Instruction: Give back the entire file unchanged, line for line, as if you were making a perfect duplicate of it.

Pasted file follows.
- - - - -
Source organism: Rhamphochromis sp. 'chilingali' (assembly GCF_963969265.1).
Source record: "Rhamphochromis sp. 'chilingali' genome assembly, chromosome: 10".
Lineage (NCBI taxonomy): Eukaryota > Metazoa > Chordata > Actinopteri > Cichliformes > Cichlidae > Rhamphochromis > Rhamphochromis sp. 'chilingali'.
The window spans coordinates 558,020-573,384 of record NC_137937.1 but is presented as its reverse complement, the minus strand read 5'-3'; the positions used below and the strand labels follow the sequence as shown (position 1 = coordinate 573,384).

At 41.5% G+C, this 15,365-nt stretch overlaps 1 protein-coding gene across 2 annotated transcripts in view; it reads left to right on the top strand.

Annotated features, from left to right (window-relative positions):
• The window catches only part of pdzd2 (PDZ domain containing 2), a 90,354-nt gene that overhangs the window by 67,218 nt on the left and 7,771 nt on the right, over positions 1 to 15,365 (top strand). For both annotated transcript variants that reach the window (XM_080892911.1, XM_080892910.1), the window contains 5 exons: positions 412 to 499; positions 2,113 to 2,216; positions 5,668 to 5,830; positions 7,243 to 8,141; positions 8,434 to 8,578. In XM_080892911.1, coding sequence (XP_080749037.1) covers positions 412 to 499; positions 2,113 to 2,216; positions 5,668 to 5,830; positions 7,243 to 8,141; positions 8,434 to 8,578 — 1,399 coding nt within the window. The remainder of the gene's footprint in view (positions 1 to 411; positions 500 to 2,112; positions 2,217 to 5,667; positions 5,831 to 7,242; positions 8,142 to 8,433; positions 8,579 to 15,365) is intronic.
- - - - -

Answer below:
Source organism: Rhamphochromis sp. 'chilingali' (assembly GCF_963969265.1).
Source record: "Rhamphochromis sp. 'chilingali' genome assembly, chromosome: 10".
Lineage (NCBI taxonomy): Eukaryota > Metazoa > Chordata > Actinopteri > Cichliformes > Cichlidae > Rhamphochromis > Rhamphochromis sp. 'chilingali'.
The window spans coordinates 558,020-573,384 of record NC_137937.1 but is presented as its reverse complement, the minus strand read 5'-3'; the positions used below and the strand labels follow the sequence as shown (position 1 = coordinate 573,384).

At 41.5% G+C, this 15,365-nt stretch overlaps 1 protein-coding gene across 2 annotated transcripts in view; it reads left to right on the top strand.

Annotated features, from left to right (window-relative positions):
• The window catches only part of pdzd2 (PDZ domain containing 2), a 90,354-nt gene that overhangs the window by 67,218 nt on the left and 7,771 nt on the right, over positions 1 to 15,365 (top strand). For both annotated transcript variants that reach the window (XM_080892911.1, XM_080892910.1), the window contains 5 exons: positions 412 to 499; positions 2,113 to 2,216; positions 5,668 to 5,830; positions 7,243 to 8,141; positions 8,434 to 8,578. In XM_080892911.1, coding sequence (XP_080749037.1) covers positions 412 to 499; positions 2,113 to 2,216; positions 5,668 to 5,830; positions 7,243 to 8,141; positions 8,434 to 8,578 — 1,399 coding nt within the window. The remainder of the gene's footprint in view (positions 1 to 411; positions 500 to 2,112; positions 2,217 to 5,667; positions 5,831 to 7,242; positions 8,142 to 8,433; positions 8,579 to 15,365) is intronic.